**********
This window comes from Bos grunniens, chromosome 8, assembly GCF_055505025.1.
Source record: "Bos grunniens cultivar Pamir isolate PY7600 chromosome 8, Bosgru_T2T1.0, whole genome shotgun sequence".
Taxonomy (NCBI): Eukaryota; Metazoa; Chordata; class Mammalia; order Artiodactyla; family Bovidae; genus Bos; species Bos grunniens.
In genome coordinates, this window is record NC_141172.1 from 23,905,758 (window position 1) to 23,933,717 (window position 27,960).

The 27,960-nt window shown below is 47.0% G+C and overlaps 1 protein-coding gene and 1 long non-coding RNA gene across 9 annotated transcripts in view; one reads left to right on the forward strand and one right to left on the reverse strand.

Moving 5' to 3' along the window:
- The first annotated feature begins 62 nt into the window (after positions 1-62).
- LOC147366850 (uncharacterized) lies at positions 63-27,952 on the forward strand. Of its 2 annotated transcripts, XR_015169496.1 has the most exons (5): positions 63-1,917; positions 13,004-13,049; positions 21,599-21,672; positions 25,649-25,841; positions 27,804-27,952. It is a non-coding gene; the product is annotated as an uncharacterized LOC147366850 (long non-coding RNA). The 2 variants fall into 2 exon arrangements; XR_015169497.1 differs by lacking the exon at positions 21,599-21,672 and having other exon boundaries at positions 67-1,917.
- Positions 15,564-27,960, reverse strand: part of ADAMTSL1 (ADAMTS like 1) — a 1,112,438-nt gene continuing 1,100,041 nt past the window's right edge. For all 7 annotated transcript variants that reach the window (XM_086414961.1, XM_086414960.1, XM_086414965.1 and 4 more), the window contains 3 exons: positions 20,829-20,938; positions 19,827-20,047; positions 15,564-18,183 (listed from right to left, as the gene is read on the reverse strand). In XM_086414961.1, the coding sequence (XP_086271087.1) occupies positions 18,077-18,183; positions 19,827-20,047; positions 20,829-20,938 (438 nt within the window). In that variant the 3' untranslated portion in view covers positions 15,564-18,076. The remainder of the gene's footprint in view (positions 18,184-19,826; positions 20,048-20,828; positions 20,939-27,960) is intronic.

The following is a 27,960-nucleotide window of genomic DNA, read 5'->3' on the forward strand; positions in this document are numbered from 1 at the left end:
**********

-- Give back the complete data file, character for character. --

This window comes from Bos grunniens, chromosome 8, assembly GCF_055505025.1.
Source record: "Bos grunniens cultivar Pamir isolate PY7600 chromosome 8, Bosgru_T2T1.0, whole genome shotgun sequence".
Taxonomy (NCBI): Eukaryota; Metazoa; Chordata; class Mammalia; order Artiodactyla; family Bovidae; genus Bos; species Bos grunniens.
In genome coordinates, this window is record NC_141172.1 from 23,905,758 (window position 1) to 23,933,717 (window position 27,960).

The 27,960-nt window shown below is 47.0% G+C and overlaps 1 protein-coding gene and 1 long non-coding RNA gene across 9 annotated transcripts in view; one reads left to right on the forward strand and one right to left on the reverse strand.

Moving 5' to 3' along the window:
- The first annotated feature begins 62 nt into the window (after positions 1-62).
- LOC147366850 (uncharacterized) lies at positions 63-27,952 on the forward strand. Of its 2 annotated transcripts, XR_015169496.1 has the most exons (5): positions 63-1,917; positions 13,004-13,049; positions 21,599-21,672; positions 25,649-25,841; positions 27,804-27,952. It is a non-coding gene; the product is annotated as an uncharacterized LOC147366850 (long non-coding RNA). The 2 variants fall into 2 exon arrangements; XR_015169497.1 differs by lacking the exon at positions 21,599-21,672 and having other exon boundaries at positions 67-1,917.
- Positions 15,564-27,960, reverse strand: part of ADAMTSL1 (ADAMTS like 1) — a 1,112,438-nt gene continuing 1,100,041 nt past the window's right edge. For all 7 annotated transcript variants that reach the window (XM_086414961.1, XM_086414960.1, XM_086414965.1 and 4 more), the window contains 3 exons: positions 20,829-20,938; positions 19,827-20,047; positions 15,564-18,183 (listed from right to left, as the gene is read on the reverse strand). In XM_086414961.1, the coding sequence (XP_086271087.1) occupies positions 18,077-18,183; positions 19,827-20,047; positions 20,829-20,938 (438 nt within the window). In that variant the 3' untranslated portion in view covers positions 15,564-18,076. The remainder of the gene's footprint in view (positions 18,184-19,826; positions 20,048-20,828; positions 20,939-27,960) is intronic.

The following is a 27,960-nucleotide window of genomic DNA, read 5'->3' on the forward strand; positions in this document are numbered from 1 at the left end: